CDM encourages your parish to embrace a Family Perspective through the presence of Divorce Ministry.

Divorce Ministry INFORMS

  • parishioners of Catholic teaching on marriage and divorce.
  • separating couples on programs available that can help their failing relationship.
  • the divorced on what the Catholic annulment process is and is not.
  • the divorced where to find Christian Counseling for self and family.

Divorce Ministry INVITES

  • the divorced family into full participation of parish life.

Divorce Ministry ENCOURAGES

  • healing through Christ’s love and understanding by providing healing services, special masses, workshops, programming, and publications for the divorced.
  • the divorced to remain connected to their faith community.

Divorce Ministry AFFIRMS

  • that the divorced family is still family and is holy.
  • and recognizes the unique needs of single parents and their children.


  • families who have experienced divorce or who are in irregular marriages following a divorce and who feel excommunicated and alienated because of their circumstances.

Divorce Ministry PRAYS

  • with and for the divorced and their families, specifically including them in the mass petitions.
  • with the divorced before and during their annulment process, asking Christ’s healing through it.
Download this article in one-page PDF format, suitable for printing.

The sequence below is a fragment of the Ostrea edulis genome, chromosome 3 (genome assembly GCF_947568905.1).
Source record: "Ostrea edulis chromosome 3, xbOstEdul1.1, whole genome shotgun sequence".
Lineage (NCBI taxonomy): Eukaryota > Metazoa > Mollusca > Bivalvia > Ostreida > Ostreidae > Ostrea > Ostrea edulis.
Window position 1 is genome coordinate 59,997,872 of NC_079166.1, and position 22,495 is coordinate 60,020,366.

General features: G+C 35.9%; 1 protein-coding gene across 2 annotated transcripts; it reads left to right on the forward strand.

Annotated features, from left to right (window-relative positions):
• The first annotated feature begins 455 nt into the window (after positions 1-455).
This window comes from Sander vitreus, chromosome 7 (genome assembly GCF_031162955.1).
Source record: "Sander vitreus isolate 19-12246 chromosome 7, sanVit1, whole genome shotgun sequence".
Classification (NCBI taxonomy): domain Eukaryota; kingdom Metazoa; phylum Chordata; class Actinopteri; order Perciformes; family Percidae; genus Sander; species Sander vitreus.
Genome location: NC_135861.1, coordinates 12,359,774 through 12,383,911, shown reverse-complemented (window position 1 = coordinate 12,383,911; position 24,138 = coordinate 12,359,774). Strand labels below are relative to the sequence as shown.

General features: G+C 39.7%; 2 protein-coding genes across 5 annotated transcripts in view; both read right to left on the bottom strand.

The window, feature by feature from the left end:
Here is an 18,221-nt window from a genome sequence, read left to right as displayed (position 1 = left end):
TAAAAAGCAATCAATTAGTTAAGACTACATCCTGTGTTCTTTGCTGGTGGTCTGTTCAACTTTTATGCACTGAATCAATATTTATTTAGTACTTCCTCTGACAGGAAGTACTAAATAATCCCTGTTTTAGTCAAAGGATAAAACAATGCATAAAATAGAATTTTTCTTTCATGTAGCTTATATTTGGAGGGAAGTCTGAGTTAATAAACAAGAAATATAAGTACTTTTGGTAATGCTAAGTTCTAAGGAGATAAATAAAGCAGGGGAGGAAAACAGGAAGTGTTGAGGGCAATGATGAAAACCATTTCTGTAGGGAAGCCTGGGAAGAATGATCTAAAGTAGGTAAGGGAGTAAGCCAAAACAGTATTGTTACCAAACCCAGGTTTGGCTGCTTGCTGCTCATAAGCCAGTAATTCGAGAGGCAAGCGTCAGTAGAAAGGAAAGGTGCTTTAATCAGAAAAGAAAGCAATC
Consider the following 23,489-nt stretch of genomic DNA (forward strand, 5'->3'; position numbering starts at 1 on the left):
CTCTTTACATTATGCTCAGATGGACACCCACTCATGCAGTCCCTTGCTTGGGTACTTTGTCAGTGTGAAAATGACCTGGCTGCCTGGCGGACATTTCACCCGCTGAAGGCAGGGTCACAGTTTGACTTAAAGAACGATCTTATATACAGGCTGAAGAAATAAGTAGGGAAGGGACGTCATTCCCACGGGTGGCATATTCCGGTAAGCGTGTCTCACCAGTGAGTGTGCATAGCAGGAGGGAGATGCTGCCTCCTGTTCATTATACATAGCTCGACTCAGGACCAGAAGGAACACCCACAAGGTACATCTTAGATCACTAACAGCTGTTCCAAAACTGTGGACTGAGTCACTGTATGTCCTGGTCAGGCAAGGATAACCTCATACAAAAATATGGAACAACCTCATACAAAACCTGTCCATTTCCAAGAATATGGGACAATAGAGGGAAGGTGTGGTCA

If you are interested in starting a divorce support and recovery group, here is some helpful information:


Tips on Establishing a Support Group

Guidelines for Parishes Setting Up a Support Group for the Separated and Divorced

Ground Rules for Support Groups

Staying Power in Divorce Ministry

Ten Ways to Help Your Grandchild through Divorce
by Dr. Lois Nightingale    |    Reprinted from Jacob's Well, CDM's quarterly membership newsletter.
  • Don't disparage your ex-son or daughter-in law in front of your grandchildren.  Make sure they are not in ear-shot when talking about their parents on the phone as well.
  • Remember holidays.  An important role of a grandparent is to celebrate and help create memories.  These celebrations may look different than you had once imagined for your fancily, but if you keep the grandchildren's interests first, you will be creating memorable and wonderful family traditions.  (Even a home-baked box of cookies mailed at certain times of the year can became a cherished childhood memory that lets a child know they are always loved.)